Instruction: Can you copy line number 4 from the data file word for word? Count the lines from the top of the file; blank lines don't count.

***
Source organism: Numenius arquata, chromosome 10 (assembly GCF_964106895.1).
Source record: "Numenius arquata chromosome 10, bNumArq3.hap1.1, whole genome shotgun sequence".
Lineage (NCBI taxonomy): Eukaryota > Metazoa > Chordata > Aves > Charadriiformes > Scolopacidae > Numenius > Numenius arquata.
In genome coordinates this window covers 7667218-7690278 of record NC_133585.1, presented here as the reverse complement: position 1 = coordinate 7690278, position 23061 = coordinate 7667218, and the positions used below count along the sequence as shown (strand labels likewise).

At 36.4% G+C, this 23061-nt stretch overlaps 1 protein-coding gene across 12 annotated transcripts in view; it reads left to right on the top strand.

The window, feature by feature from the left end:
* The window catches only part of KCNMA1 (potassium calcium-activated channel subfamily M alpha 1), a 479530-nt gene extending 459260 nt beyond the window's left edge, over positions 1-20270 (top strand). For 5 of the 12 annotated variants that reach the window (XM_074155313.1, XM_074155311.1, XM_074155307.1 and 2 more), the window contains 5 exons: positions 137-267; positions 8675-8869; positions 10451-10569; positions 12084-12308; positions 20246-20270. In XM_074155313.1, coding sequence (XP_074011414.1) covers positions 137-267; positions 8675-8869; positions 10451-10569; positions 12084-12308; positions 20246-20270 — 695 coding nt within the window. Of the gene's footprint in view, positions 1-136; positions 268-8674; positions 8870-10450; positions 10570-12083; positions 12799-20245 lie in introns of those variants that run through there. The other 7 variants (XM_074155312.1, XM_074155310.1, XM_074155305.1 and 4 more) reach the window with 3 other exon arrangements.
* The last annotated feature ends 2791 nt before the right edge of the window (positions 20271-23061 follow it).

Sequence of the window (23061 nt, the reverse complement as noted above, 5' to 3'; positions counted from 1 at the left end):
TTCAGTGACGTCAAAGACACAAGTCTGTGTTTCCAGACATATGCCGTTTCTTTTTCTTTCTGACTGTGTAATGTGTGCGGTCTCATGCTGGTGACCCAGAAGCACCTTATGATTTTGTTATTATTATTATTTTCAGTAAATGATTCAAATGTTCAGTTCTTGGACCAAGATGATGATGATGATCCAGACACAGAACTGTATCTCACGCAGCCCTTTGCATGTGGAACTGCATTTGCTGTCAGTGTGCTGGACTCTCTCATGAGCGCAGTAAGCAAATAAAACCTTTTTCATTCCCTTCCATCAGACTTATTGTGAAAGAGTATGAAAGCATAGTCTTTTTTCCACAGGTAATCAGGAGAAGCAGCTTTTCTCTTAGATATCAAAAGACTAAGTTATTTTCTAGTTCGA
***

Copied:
In genome coordinates this window covers 7667218-7690278 of record NC_133585.1, presented here as the reverse complement: position 1 = coordinate 7690278, position 23061 = coordinate 7667218, and the positions used below count along the sequence as shown (strand labels likewise).